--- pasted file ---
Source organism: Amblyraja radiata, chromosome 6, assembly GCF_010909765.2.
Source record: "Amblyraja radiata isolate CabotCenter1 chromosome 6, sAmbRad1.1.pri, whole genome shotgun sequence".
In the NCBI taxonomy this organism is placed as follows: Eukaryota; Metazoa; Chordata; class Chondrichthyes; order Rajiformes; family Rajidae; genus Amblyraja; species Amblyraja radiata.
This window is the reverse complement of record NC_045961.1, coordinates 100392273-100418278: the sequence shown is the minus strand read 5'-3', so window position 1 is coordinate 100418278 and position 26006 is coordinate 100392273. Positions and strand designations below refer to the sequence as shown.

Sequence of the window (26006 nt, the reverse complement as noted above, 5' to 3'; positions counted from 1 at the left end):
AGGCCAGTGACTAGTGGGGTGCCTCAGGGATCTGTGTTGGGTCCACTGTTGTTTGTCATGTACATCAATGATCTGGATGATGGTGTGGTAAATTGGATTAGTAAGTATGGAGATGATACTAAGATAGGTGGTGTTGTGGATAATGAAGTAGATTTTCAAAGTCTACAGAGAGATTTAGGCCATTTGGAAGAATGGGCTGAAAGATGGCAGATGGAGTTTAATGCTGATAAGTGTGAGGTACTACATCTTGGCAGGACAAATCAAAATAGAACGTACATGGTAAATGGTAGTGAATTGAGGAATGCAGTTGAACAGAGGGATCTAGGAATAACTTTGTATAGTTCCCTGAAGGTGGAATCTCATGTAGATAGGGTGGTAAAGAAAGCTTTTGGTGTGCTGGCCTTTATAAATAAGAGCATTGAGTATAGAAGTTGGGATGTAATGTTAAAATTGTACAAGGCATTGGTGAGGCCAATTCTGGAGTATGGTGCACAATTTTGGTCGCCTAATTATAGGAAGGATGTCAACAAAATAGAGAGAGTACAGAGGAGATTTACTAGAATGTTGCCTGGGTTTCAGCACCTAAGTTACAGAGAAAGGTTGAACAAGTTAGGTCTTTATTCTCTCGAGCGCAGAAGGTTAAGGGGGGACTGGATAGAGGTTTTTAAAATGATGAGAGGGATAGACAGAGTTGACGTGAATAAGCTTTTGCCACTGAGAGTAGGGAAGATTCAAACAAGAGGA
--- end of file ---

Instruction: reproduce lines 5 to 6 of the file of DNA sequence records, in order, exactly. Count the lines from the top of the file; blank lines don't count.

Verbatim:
Sequence of the window (26006 nt, the reverse complement as noted above, 5' to 3'; positions counted from 1 at the left end):
AGGCCAGTGACTAGTGGGGTGCCTCAGGGATCTGTGTTGGGTCCACTGTTGTTTGTCATGTACATCAATGATCTGGATGATGGTGTGGTAAATTGGATTAGTAAGTATGGAGATGATACTAAGATAGGTGGTGTTGTGGATAATGAAGTAGATTTTCAAAGTCTACAGAGAGATTTAGGCCATTTGGAAGAATGGGCTGAAAGATGGCAGATGGAGTTTAATGCTGATAAGTGTGAGGTACTACATCTTGGCAGGACAAATCAAAATAGAACGTACATGGTAAATGGTAGTGAATTGAGGAATGCAGTTGAACAGAGGGATCTAGGAATAACTTTGTATAGTTCCCTGAAGGTGGAATCTCATGTAGATAGGGTGGTAAAGAAAGCTTTTGGTGTGCTGGCCTTTATAAATAAGAGCATTGAGTATAGAAGTTGGGATGTAATGTTAAAATTGTACAAGGCATTGGTGAGGCCAATTCTGGAGTATGGTGCACAATTTTGGTCGCCTAATTATAGGAAGGATGTCAACAAAATAGAGAGAGTACAGAGGAGATTTACTAGAATGTTGCCTGGGTTTCAGCACCTAAGTTACAGAGAAAGGTTGAACAAGTTAGGTCTTTATTCTCTCGAGCGCAGAAGGTTAAGGGGGGACTGGATAGAGGTTTTTAAAATGATGAGAGGGATAGACAGAGTTGACGTGAATAAGCTTTTGCCACTGAGAGTAGGGAAGATTCAAACAAGAGGA